Much of the work at Lags Medical was performed by a relatively small number of nurse practitioners and physician assistants, each juggling dozens of patients a day with sporadic, often remote supervision by the medical doctors affiliated with the clinics, according to interviews with former employees. Lagattuta himself lived in Florida for more than a year while serving as medical director, according to testimony he provided as part of an ongoing malpractice lawsuit that names Lagattuta, Lags Medical, and a former employee as defendants.

Former employees said they were given bonuses if they treated more than 32 patients in a day, a strategy Lagattuta confirmed in his deposition in the malpractice lawsuit. “If they saw over, like, 32 patients, they would get, like, $10 a patient,” Lagattuta testified.

The lawsuit, filed in Fresno County Superior Court, accuses a Lags Medical provider in Fresno of puncturing a patient’s lung during a botched injection for back pain. Lagattuta and the other named defendants have denied the incident was due to negligent treatment, saying, in part, the patient consented to the procedure knowing it carried risks.

Hector Sanchez, the nurse practitioner who performed the injection and is named in the lawsuit, testified in his own deposition that providers at the Lags Medical clinic in Fresno each treated from 30 to 40 patients on a typical workday.

According to Sanchez’s testimony and interviews with two additional former employees, Lags Medical clinics also offered financial bonuses to encourage providers to perform certain medical procedures, including punch biopsies and various injections. “We were incentivized initially to do these things with cash bonuses,” said one former employee, who asked not to be named for fear of retribution. “There was a lot of pressure to get those done, to talk patients into getting these done.”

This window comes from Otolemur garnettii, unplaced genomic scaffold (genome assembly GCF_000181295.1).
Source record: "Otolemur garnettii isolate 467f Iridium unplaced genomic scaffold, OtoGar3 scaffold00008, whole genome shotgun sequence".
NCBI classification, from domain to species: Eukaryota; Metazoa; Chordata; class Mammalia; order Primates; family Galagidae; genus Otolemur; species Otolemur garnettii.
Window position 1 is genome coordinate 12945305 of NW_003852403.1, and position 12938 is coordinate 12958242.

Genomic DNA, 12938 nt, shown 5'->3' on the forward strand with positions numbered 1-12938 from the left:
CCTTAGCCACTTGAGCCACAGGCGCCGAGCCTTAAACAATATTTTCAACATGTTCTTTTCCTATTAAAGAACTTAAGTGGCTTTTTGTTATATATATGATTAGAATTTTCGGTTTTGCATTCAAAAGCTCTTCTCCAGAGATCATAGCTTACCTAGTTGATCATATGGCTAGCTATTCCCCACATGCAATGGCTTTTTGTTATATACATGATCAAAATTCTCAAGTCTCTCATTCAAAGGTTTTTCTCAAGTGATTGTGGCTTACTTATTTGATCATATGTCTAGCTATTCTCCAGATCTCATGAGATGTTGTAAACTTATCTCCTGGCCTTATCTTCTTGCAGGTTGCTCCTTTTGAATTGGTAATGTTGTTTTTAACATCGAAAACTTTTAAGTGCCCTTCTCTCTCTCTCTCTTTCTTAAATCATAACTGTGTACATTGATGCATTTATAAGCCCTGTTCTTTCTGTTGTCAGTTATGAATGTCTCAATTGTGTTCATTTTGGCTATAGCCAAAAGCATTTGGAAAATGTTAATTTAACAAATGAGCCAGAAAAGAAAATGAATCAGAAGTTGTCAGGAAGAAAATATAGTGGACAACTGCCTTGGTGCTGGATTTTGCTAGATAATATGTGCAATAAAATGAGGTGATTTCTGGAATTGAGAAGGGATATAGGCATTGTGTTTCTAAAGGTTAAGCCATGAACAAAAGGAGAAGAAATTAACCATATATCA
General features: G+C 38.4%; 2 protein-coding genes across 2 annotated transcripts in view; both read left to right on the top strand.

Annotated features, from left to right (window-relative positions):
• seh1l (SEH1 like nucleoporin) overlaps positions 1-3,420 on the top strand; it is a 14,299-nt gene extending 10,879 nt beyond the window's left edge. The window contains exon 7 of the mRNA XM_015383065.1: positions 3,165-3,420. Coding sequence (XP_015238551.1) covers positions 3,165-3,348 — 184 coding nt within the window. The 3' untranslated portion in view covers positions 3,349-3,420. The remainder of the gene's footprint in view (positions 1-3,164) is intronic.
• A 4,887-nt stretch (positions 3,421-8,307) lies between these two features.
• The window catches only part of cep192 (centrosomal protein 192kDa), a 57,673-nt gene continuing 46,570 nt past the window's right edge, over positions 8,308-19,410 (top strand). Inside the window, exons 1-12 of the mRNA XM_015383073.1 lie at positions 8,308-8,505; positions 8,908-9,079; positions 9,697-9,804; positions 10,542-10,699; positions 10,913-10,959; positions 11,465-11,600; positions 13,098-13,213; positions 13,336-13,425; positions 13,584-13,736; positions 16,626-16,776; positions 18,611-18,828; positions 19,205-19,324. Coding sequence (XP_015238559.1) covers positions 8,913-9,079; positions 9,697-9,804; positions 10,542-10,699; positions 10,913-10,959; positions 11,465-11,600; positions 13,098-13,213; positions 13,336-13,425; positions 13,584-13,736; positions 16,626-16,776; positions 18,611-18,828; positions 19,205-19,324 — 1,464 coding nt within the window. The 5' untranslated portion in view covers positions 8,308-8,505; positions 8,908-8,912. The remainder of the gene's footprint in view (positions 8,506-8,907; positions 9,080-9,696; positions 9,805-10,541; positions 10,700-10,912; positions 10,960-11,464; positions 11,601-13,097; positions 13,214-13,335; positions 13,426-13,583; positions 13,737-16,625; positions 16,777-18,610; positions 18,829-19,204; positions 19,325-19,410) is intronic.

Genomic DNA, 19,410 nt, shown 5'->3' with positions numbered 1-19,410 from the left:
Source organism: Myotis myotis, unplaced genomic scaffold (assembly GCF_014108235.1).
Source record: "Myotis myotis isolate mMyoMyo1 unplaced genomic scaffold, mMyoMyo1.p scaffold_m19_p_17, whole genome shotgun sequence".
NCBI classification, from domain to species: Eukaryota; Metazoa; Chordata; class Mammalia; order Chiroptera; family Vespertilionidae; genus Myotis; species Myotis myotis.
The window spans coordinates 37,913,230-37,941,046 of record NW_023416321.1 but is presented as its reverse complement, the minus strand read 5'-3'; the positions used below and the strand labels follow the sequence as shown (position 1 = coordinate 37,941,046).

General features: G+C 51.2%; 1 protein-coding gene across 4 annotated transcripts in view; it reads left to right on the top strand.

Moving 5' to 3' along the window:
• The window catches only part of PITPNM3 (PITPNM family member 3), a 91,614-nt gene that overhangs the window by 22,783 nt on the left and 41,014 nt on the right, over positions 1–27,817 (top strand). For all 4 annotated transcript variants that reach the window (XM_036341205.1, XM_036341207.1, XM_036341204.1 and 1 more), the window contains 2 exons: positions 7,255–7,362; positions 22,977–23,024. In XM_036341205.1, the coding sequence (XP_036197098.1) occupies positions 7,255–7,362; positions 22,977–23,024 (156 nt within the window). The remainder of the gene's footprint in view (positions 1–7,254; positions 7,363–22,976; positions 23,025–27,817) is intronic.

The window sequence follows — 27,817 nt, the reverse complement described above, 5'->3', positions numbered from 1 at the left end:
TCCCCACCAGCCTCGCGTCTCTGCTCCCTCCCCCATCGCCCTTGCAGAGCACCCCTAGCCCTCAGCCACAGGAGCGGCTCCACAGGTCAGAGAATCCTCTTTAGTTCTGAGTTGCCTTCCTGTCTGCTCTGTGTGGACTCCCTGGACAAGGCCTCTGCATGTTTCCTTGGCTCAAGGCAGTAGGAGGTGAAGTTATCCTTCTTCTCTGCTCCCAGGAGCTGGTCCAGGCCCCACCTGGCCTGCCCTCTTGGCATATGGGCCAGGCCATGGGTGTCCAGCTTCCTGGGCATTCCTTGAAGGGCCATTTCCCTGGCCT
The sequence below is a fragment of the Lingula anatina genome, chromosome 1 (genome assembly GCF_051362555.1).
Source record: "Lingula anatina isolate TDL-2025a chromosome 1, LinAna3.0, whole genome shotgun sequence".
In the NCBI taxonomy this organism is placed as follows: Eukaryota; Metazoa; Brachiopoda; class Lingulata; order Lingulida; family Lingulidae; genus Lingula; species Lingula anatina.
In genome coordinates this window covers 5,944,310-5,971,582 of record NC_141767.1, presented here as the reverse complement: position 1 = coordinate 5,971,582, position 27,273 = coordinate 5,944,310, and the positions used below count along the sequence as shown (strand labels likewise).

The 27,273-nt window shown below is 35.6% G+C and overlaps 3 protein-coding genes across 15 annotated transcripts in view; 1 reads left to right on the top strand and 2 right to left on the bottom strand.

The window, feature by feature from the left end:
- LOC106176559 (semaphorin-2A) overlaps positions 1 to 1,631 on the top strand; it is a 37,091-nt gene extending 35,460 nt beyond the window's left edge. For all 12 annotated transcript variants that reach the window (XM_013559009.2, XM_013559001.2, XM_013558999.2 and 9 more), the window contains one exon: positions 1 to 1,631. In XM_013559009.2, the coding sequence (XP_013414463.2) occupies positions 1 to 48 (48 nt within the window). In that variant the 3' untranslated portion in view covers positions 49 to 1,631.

In his own deposition in the Fresno case, Lagattuta denied paying bonuses for specific medical procedures.

Patients Feel The Pressure
Interviews with 17 former patients revealed common observations at Lags Medical clinics, such as crowded waiting rooms and an assembly-line environment. Many reported feeling pressure to consent to injections and other procedures or risk having their opioid supplies cut off.

Audrey Audelo Ramirez said she had worried for years that the care she was receiving at a Lags Medical clinic in Fresno was subpar. In the past couple of years, she said, there were sometimes so many patients waiting that the line wrapped around the building.

Ramirez, 52, suffers from trigeminal neuralgia, a rare nerve disease that sends shocks of pain across the face so severe it’s known as the “suicide disease.” Over the years, Lags Medical had taken over prescribing almost all her medications. This included not only the opioids and gabapentin she relies on to endure excruciating pain, but also drugs to treat depression, anxiety, and sleep issues.